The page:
In addition to the above sector-specific fallacies, a fundamental aspect of an increase in prices on account of an increase in the cost of raw materials or change in pricing strategy industry-wide, has been completely discarded by NAA. This is problematic as the anti-profiteering provisions fail to define the period for which profiteering should be calculated. It cannot be anybody’s case that the business ought not to consider the rising cost of materials, pricing strategy, etc., in the fear of facing the wrath of NAA.
In fact, NAA has been counting GST on the base profiteering amount, as part of the benefit to be passed on to consumers, when the reality is that such GST already has been deposited with the government.
The lacunae in the methodology adopted by NAA has been raised by almost every company while challenging the NAA orders before the High Courts. For instance, Reckitt Benckiser (2019) has argued that NAA has not considered the benefit passed to consumers through discount and cashback schemes or the increased grammage keeping the price the same for ‘Dettol liquid soap’. Similarly, in Hindustan Unilever (2019), NAA denied giving the benefit of ‘netting off’ while computing profiteering, which is now being challenged by HUL before the High Court. Jubilant FoodWorks (2019), which owns the Dominos franchise in India, has challenged that NAA methodology inter alia on grounds of failure to consider the impact of increasing costs, coupled with non-availability of input tax credit to their sector. Similar contentions on NAA methodology have been raised by real estate players such as Pyramid Infratech (2018).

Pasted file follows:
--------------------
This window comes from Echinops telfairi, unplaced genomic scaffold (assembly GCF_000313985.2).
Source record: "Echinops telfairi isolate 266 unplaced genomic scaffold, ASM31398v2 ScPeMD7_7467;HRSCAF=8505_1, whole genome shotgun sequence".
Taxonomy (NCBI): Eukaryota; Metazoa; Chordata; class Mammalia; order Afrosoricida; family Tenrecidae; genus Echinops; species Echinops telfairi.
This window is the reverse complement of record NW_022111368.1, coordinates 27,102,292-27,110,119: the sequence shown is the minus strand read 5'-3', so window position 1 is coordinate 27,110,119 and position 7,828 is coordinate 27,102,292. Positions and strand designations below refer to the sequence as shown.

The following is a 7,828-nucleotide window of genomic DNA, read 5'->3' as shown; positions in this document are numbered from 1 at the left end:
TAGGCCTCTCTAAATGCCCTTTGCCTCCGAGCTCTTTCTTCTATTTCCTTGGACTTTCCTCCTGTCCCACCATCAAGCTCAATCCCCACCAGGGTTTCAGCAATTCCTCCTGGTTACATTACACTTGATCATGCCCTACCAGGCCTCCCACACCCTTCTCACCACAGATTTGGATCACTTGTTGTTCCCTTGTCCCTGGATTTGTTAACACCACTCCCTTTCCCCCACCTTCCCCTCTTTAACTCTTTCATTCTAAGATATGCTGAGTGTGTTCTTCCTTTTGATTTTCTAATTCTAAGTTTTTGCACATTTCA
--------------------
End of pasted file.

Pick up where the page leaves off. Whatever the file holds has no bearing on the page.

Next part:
Interestingly, India is not the first country to witness an anti-profiteering mandate. A similar provision was prevalent in GST of countries like Australia and Malaysia, where it was implemented in a more structured manner with the prescription of a definite formula-based methodology for computing profiteering. In fact, most of the Indian tax legislations, such as erstwhile excise and service tax, including GST, describes mechanisms to arrive at valuation or cost. The anti-profiteering provisions should be no exception.
While the extended mandate of the NAA ended in March 2021, undeniably, the inconsistencies in computation adopted by it have led to confusion and litigation. Currently, the Delhi High Court is seized of the constitutionality challenge to NAA, on writ petitions by various aggrieved parties wherein one of the key grounds of the challenge remains the absence or inconsistency of methodology. We await the final outcome.
Kumar Visalaksh is Partner and Surbhi Jain is Associate Manager, at Economic Laws Practice, Delhi. The views expressed are personal. ELP is representing various companies in consumer goods and real estate sectors before the Delhi High Court against the orders passed by NAA in anti-profiteering matters.
The views expressed here are those of the author, and do not necessarily represent the views of BloombergQuint or its editorial team.